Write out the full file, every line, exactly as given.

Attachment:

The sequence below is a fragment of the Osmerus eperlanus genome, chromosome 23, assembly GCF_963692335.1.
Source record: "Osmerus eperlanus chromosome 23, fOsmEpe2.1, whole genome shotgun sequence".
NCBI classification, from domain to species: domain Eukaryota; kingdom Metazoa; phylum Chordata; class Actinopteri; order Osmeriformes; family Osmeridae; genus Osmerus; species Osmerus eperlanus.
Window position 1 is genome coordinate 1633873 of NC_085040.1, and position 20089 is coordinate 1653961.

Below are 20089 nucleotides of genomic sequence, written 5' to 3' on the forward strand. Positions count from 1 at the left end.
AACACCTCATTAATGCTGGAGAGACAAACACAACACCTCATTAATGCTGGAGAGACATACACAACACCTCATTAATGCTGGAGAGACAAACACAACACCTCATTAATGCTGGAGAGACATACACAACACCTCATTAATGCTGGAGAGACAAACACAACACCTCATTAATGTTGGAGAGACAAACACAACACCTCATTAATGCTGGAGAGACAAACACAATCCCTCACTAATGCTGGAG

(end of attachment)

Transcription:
The sequence below is a fragment of the Osmerus eperlanus genome, chromosome 23, assembly GCF_963692335.1.
Source record: "Osmerus eperlanus chromosome 23, fOsmEpe2.1, whole genome shotgun sequence".
NCBI classification, from domain to species: domain Eukaryota; kingdom Metazoa; phylum Chordata; class Actinopteri; order Osmeriformes; family Osmeridae; genus Osmerus; species Osmerus eperlanus.
Window position 1 is genome coordinate 1633873 of NC_085040.1, and position 20089 is coordinate 1653961.

Below are 20089 nucleotides of genomic sequence, written 5' to 3' on the forward strand. Positions count from 1 at the left end.
AACACCTCATTAATGCTGGAGAGACAAACACAACACCTCATTAATGCTGGAGAGACATACACAACACCTCATTAATGCTGGAGAGACAAACACAACACCTCATTAATGCTGGAGAGACATACACAACACCTCATTAATGCTGGAGAGACAAACACAACACCTCATTAATGTTGGAGAGACAAACACAACACCTCATTAATGCTGGAGAGACAAACACAATCCCTCACTAATGCTGGAG